***Below is the selection chosen by Architects Peabody, Wilson & Brown*** 

"Huntland" Mr. Joseph P. Thomas's Home at Middleburg,Va. by Peabody, Wilson & Brown, Architects.         Painted by John Vincent

THE interest that attaches to this house for Joseph B. Thomas, at Middleburg, Va., arises from the fact that, unlike so much of our modern architecture in America, it derives its precedent from the early architectural traditions of our own country. It is not an indiscriminate transplanting of foreign details and associations, but it takes its fundamental qualities from the early and native traditions of the early days of prerevolutionary Virginia. It is an attempt to carry on from early precedent, but modified to modern conditions of life, as much as possible of the only style of architecture which can be truly said to be indigenous to the soil and climate of our country.

***Front View - "Huntland" Mr. Joseph P. Thomas's Home at Middleburg,Va. by Peabody, Wilson & Brown, Architects. ***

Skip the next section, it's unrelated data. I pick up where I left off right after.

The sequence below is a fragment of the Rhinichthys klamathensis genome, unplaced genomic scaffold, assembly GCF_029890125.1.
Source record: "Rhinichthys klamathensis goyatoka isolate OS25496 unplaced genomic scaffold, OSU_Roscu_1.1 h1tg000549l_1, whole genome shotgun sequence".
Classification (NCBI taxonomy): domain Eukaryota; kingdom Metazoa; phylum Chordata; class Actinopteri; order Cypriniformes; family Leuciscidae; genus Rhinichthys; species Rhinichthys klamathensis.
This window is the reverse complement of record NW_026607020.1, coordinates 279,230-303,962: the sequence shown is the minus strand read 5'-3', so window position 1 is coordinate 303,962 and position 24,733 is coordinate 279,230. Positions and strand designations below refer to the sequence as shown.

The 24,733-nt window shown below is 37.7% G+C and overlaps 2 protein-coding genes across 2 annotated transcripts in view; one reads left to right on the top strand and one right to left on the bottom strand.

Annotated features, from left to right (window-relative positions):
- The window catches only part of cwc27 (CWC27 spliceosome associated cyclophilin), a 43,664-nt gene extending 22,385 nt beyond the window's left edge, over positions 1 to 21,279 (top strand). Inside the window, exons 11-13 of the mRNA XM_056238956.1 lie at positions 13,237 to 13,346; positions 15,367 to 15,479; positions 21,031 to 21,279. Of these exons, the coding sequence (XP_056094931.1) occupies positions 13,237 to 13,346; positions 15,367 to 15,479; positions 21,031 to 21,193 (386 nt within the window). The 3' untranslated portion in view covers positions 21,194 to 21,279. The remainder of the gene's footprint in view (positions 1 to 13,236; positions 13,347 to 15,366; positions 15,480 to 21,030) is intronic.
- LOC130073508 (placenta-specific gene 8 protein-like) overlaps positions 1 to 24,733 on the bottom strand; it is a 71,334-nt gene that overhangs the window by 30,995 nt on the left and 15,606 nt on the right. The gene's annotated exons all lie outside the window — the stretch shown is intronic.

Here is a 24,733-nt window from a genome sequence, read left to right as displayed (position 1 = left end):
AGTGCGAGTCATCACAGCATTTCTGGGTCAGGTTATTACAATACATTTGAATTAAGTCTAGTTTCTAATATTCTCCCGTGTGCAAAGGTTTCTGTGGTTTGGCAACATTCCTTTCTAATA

***Black lacquer furniture, walls covered in a gay Chinese design of birds and flowers and curtains, some pale yellow edged with green and some orange and green, make an interseting bedroom in the residence of Mr. Joseph Thomas at Middleburg, Va. The bed is an old four-poster with an unusual top draping.  Behind it is an alcove, down each side of which are book shelves. The ceiling in this alcove is made up of small mirrors in panels. Caption from  House & Garden Second Book of Interiors 1920***

This is the modern outgrowth of such a house as would have been built a hundred years ago by any wealthy Virginia planter with an interest in his home surroundings and possessing the native taste which was unfortunately, more common in those days than in the present.

 First Floor Plan. 
***"Huntland" Mr. Joseph P. Thomas's Home at Middleburg, Va. 
by Peabody, Wilson & Brown, Architects.***